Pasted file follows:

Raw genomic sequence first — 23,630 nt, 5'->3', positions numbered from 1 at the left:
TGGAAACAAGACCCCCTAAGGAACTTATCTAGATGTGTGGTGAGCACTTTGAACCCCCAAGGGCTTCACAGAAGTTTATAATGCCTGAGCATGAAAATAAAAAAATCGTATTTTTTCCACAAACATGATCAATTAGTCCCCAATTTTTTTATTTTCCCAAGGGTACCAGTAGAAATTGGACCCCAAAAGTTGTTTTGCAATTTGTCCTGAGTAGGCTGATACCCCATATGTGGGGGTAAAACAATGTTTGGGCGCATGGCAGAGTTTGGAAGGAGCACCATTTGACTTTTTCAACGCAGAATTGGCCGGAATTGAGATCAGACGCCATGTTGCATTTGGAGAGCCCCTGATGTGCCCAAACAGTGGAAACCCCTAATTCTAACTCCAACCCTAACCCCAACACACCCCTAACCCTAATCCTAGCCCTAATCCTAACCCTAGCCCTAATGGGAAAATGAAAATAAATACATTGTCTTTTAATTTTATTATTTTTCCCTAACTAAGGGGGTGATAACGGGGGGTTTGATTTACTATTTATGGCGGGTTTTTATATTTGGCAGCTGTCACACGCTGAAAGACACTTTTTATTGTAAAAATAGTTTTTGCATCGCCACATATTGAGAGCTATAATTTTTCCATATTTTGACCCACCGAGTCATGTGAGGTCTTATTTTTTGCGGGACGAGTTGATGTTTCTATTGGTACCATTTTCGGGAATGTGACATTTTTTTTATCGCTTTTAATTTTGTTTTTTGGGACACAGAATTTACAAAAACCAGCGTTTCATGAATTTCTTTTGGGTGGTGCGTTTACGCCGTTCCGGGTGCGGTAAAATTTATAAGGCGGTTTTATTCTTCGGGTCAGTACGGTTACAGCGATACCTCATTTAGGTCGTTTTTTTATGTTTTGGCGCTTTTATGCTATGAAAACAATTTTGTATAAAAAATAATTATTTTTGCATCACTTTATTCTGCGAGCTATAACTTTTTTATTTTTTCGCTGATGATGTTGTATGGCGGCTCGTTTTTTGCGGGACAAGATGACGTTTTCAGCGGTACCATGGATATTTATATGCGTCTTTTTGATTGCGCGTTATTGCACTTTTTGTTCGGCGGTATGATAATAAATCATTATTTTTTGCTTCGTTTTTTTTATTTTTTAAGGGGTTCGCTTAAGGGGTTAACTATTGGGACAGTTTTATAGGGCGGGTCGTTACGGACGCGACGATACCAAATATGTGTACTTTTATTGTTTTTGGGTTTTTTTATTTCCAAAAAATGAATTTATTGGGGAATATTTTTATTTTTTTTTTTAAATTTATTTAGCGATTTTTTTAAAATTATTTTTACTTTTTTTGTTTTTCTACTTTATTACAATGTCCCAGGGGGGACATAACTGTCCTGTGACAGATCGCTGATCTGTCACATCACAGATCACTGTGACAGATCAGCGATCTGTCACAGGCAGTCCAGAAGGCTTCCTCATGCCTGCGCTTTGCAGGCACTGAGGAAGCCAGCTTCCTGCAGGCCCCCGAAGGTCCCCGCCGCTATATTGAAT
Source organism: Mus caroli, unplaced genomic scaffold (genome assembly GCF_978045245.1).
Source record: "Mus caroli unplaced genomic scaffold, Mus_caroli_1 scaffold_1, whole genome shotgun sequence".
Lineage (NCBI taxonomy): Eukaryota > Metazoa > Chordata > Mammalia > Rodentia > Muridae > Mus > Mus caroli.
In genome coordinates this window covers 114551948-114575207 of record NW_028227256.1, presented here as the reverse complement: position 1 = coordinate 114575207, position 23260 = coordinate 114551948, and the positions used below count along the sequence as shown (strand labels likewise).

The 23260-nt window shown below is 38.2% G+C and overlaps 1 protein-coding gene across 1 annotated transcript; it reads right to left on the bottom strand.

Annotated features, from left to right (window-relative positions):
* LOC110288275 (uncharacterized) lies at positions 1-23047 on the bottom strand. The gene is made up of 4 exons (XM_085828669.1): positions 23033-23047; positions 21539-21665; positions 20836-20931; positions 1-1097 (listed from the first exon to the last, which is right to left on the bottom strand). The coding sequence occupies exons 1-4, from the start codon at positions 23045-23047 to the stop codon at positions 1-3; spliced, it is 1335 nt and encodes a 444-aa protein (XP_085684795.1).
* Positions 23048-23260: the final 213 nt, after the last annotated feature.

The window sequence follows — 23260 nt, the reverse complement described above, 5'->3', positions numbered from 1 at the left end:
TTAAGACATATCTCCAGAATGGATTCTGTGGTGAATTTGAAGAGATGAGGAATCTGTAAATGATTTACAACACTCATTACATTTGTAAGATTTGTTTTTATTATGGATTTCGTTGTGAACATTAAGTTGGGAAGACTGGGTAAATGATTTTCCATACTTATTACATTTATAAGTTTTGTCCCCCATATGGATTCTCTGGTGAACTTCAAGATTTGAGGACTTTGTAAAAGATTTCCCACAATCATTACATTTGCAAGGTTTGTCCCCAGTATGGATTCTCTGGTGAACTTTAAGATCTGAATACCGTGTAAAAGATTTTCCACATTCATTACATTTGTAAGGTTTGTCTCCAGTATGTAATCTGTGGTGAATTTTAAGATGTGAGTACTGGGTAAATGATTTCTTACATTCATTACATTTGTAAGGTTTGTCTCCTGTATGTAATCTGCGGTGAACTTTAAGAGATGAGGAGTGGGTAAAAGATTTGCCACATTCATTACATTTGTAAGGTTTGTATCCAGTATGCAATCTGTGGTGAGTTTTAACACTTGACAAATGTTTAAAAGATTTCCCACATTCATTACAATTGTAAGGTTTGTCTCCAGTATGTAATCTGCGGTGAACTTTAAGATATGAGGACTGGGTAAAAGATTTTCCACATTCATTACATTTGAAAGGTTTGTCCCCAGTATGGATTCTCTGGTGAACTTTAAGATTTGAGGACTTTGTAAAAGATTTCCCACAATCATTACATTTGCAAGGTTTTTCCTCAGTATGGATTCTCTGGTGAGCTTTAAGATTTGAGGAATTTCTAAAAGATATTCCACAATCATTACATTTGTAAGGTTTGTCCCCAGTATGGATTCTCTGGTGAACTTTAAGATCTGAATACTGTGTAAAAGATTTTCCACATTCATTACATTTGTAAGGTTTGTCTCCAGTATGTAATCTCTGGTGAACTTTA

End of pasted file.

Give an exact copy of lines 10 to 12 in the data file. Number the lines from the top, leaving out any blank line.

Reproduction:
* Positions 23048-23260: the final 213 nt, after the last annotated feature.

The window sequence follows — 23260 nt, the reverse complement described above, 5'->3', positions numbered from 1 at the left end:
TTAAGACATATCTCCAGAATGGATTCTGTGGTGAATTTGAAGAGATGAGGAATCTGTAAATGATTTACAACACTCATTACATTTGTAAGATTTGTTTTTATTATGGATTTCGTTGTGAACATTAAGTTGGGAAGACTGGGTAAATGATTTTCCATACTTATTACATTTATAAGTTTTGTCCCCCATATGGATTCTCTGGTGAACTTCAAGATTTGAGGACTTTGTAAAAGATTTCCCACAATCATTACATTTGCAAGGTTTGTCCCCAGTATGGATTCTCTGGTGAACTTTAAGATCTGAATACCGTGTAAAAGATTTTCCACATTCATTACATTTGTAAGGTTTGTCTCCAGTATGTAATCTGTGGTGAATTTTAAGATGTGAGTACTGGGTAAATGATTTCTTACATTCATTACATTTGTAAGGTTTGTCTCCTGTATGTAATCTGCGGTGAACTTTAAGAGATGAGGAGTGGGTAAAAGATTTGCCACATTCATTACATTTGTAAGGTTTGTATCCAGTATGCAATCTGTGGTGAGTTTTAACACTTGACAAATGTTTAAAAGATTTCCCACATTCATTACAATTGTAAGGTTTGTCTCCAGTATGTAATCTGCGGTGAACTTTAAGATATGAGGACTGGGTAAAAGATTTTCCACATTCATTACATTTGAAAGGTTTGTCCCCAGTATGGATTCTCTGGTGAACTTTAAGATTTGAGGACTTTGTAAAAGATTTCCCACAATCATTACATTTGCAAGGTTTTTCCTCAGTATGGATTCTCTGGTGAGCTTTAAGATTTGAGGAATTTCTAAAAGATATTCCACAATCATTACATTTGTAAGGTTTGTCCCCAGTATGGATTCTCTGGTGAACTTTAAGATCTGAATACTGTGTAAAAGATTTTCCACATTCATTACATTTGTAAGGTTTGTCTCCAGTATGTAATCTCTGGTGAACTTTA